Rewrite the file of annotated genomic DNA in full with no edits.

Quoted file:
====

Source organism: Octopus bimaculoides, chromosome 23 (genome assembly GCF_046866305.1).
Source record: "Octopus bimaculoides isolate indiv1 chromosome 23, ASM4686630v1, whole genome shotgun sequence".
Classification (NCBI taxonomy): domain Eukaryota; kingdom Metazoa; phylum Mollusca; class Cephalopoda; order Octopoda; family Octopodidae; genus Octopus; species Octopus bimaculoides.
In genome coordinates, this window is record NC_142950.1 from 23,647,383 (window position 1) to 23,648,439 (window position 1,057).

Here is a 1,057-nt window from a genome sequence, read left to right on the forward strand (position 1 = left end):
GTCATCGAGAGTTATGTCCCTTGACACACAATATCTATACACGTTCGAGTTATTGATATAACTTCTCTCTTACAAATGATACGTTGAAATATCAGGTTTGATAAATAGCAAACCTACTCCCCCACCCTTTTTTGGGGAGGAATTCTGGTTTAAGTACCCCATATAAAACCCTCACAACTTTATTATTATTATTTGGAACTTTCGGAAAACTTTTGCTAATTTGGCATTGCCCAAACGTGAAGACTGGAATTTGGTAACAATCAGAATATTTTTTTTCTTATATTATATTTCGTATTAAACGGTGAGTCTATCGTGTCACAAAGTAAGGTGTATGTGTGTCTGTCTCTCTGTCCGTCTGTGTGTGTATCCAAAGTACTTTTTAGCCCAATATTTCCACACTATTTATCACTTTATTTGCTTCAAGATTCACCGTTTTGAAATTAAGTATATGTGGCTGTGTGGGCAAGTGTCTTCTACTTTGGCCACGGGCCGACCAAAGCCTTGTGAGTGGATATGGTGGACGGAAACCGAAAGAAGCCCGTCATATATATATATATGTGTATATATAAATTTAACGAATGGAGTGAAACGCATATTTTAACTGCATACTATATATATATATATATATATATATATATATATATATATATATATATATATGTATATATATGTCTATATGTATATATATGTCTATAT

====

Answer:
Source organism: Octopus bimaculoides, chromosome 23 (genome assembly GCF_046866305.1).
Source record: "Octopus bimaculoides isolate indiv1 chromosome 23, ASM4686630v1, whole genome shotgun sequence".
Classification (NCBI taxonomy): domain Eukaryota; kingdom Metazoa; phylum Mollusca; class Cephalopoda; order Octopoda; family Octopodidae; genus Octopus; species Octopus bimaculoides.
In genome coordinates, this window is record NC_142950.1 from 23,647,383 (window position 1) to 23,648,439 (window position 1,057).

Here is a 1,057-nt window from a genome sequence, read left to right on the forward strand (position 1 = left end):
GTCATCGAGAGTTATGTCCCTTGACACACAATATCTATACACGTTCGAGTTATTGATATAACTTCTCTCTTACAAATGATACGTTGAAATATCAGGTTTGATAAATAGCAAACCTACTCCCCCACCCTTTTTTGGGGAGGAATTCTGGTTTAAGTACCCCATATAAAACCCTCACAACTTTATTATTATTATTTGGAACTTTCGGAAAACTTTTGCTAATTTGGCATTGCCCAAACGTGAAGACTGGAATTTGGTAACAATCAGAATATTTTTTTTCTTATATTATATTTCGTATTAAACGGTGAGTCTATCGTGTCACAAAGTAAGGTGTATGTGTGTCTGTCTCTCTGTCCGTCTGTGTGTGTATCCAAAGTACTTTTTAGCCCAATATTTCCACACTATTTATCACTTTATTTGCTTCAAGATTCACCGTTTTGAAATTAAGTATATGTGGCTGTGTGGGCAAGTGTCTTCTACTTTGGCCACGGGCCGACCAAAGCCTTGTGAGTGGATATGGTGGACGGAAACCGAAAGAAGCCCGTCATATATATATATATGTGTATATATAAATTTAACGAATGGAGTGAAACGCATATTTTAACTGCATACTATATATATATATATATATATATATATATATATATATATATATATATATATGTATATATATGTCTATATGTATATATATGTCTATAT